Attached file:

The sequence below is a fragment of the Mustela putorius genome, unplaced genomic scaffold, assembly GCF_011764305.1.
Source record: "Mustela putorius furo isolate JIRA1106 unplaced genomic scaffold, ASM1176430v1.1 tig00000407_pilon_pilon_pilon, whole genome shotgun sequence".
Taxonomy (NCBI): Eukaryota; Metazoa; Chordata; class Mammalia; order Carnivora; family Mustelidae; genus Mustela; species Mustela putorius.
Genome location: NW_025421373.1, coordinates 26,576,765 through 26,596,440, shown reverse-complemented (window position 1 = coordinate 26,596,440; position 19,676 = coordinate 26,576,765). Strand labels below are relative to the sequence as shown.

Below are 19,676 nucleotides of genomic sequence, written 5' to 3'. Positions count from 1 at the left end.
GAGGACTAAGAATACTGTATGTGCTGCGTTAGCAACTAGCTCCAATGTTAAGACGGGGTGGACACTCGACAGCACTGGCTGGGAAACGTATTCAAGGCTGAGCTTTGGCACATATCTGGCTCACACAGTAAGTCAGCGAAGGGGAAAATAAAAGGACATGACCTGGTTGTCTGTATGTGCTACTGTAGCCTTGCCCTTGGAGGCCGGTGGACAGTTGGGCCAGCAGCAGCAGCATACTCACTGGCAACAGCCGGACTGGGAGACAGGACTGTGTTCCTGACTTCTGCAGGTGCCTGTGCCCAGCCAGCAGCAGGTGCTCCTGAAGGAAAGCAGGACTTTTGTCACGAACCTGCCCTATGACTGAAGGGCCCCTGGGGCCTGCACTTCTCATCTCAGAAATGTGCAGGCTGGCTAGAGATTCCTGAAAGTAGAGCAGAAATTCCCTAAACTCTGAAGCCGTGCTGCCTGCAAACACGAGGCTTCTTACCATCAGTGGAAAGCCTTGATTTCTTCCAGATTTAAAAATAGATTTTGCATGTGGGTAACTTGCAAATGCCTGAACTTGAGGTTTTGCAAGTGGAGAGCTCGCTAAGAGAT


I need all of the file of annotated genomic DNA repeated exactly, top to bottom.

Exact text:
The sequence below is a fragment of the Mustela putorius genome, unplaced genomic scaffold, assembly GCF_011764305.1.
Source record: "Mustela putorius furo isolate JIRA1106 unplaced genomic scaffold, ASM1176430v1.1 tig00000407_pilon_pilon_pilon, whole genome shotgun sequence".
Taxonomy (NCBI): Eukaryota; Metazoa; Chordata; class Mammalia; order Carnivora; family Mustelidae; genus Mustela; species Mustela putorius.
Genome location: NW_025421373.1, coordinates 26,576,765 through 26,596,440, shown reverse-complemented (window position 1 = coordinate 26,596,440; position 19,676 = coordinate 26,576,765). Strand labels below are relative to the sequence as shown.

Below are 19,676 nucleotides of genomic sequence, written 5' to 3'. Positions count from 1 at the left end.
GAGGACTAAGAATACTGTATGTGCTGCGTTAGCAACTAGCTCCAATGTTAAGACGGGGTGGACACTCGACAGCACTGGCTGGGAAACGTATTCAAGGCTGAGCTTTGGCACATATCTGGCTCACACAGTAAGTCAGCGAAGGGGAAAATAAAAGGACATGACCTGGTTGTCTGTATGTGCTACTGTAGCCTTGCCCTTGGAGGCCGGTGGACAGTTGGGCCAGCAGCAGCAGCATACTCACTGGCAACAGCCGGACTGGGAGACAGGACTGTGTTCCTGACTTCTGCAGGTGCCTGTGCCCAGCCAGCAGCAGGTGCTCCTGAAGGAAAGCAGGACTTTTGTCACGAACCTGCCCTATGACTGAAGGGCCCCTGGGGCCTGCACTTCTCATCTCAGAAATGTGCAGGCTGGCTAGAGATTCCTGAAAGTAGAGCAGAAATTCCCTAAACTCTGAAGCCGTGCTGCCTGCAAACACGAGGCTTCTTACCATCAGTGGAAAGCCTTGATTTCTTCCAGATTTAAAAATAGATTTTGCATGTGGGTAACTTGCAAATGCCTGAACTTGAGGTTTTGCAAGTGGAGAGCTCGCTAAGAGAT